an attack/decay scale factor memory storing a set of scale factor values O(t) an attack/decay rate control, incuding a rate control clock, forjsuccessively accessing said scale factors from the attack/decary scale factor memory at a rate established by said rate control clock, said successive accessing beginning repetitively in response to each occurrence of said alternating signals from said octave repeat rate control circuitry.

21. An electronic musical instrument according to claim 20 wherein the entire set of stored scale factor values D(t) is accessed from said attack/decay scale sustain logic, operatively connected to said first means, for continuing tone production during a sustain period beginning upon release of a note selection key,

said sustain scaler including a sustain rate clock and being operative, during said sustain period, to direct access of gradually decreasing subsets of said stored scale factors from said attack/decay scale factor'memory, thereby progressively decreasing the maximum amplitude of the repeated nominal pitch and interval tones in response to successive timing signals from said sustain rate clock.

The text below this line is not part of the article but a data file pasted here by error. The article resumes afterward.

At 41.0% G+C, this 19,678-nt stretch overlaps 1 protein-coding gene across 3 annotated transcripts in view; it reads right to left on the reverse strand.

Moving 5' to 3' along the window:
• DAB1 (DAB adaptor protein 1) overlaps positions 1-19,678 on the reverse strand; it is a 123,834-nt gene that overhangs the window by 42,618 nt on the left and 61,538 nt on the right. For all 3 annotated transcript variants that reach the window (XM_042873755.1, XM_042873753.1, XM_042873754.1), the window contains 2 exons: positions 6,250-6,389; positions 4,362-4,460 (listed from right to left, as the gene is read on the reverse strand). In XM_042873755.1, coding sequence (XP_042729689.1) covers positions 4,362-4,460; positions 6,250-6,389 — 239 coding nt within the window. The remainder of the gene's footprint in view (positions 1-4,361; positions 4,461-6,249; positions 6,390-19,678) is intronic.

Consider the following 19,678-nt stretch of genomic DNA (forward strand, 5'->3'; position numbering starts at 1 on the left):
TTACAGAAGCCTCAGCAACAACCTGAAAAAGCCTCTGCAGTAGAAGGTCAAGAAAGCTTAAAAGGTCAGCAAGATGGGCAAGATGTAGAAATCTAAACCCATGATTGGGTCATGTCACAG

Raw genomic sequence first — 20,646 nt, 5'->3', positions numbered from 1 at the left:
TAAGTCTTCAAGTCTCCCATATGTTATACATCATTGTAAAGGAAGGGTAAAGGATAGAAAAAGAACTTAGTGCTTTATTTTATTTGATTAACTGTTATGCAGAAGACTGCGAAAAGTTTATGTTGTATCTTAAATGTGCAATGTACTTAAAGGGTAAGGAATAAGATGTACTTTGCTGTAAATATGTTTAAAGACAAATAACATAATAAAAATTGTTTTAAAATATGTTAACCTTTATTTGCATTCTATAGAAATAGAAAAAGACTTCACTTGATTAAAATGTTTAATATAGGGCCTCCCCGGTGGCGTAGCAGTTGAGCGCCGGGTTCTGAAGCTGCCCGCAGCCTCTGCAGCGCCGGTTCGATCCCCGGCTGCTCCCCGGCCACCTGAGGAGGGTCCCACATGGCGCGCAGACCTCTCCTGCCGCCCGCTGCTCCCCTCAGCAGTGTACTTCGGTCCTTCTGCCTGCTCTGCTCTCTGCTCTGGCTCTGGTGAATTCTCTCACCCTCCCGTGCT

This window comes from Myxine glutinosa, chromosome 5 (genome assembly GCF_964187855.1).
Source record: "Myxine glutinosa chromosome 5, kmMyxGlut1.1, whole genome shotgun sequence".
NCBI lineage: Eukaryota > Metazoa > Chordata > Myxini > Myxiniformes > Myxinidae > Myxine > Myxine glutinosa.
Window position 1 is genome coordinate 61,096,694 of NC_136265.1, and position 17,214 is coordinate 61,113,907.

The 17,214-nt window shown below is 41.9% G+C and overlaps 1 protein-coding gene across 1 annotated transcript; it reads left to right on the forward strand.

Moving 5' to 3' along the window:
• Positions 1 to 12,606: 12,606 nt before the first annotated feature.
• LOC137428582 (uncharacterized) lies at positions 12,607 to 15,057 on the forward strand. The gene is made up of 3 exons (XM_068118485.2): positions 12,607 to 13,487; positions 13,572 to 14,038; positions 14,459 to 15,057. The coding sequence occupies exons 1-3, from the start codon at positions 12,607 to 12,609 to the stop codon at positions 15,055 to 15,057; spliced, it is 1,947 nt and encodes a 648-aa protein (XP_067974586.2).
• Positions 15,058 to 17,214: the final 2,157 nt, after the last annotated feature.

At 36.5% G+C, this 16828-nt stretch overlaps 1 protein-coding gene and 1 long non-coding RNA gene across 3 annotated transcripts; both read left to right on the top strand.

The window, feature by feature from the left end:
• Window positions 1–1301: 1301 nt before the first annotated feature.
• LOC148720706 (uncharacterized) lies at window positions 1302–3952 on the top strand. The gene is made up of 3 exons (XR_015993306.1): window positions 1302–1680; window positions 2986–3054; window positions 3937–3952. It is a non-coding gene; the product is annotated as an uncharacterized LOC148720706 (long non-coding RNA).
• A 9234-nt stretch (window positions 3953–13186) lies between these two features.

23. An electronic musical instrument according to claim 20 and further comprising;

a sustain scale factor memory storing a set of sacle factors S(t), i

a sustain rate control, including sustain rate control clock, for successively accessing said scale factors S(t) from said sustain scale factor memory, at a rate established by said slustain rate control clock, during said sustain period, and

a sustain scaler for multiplying the attack/decay scale factor D(tl) accessed from said attach/ decay scale factor memory by the sustain scale factor S(t) concurrently accessed from said sustain scale factor memory, and for providing the product S(t)D(t) to said attack/decay scale factor

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Classifications
U.S. Classification84/608, 984/343, 984/397, 84/627
International ClassificationG10H7/10, G10H7/08, G10H1/30, G10H1/26
Cooperative ClassificationG10H1/30, G10H7/105
European ClassificationG10H1/30, G10H7/10B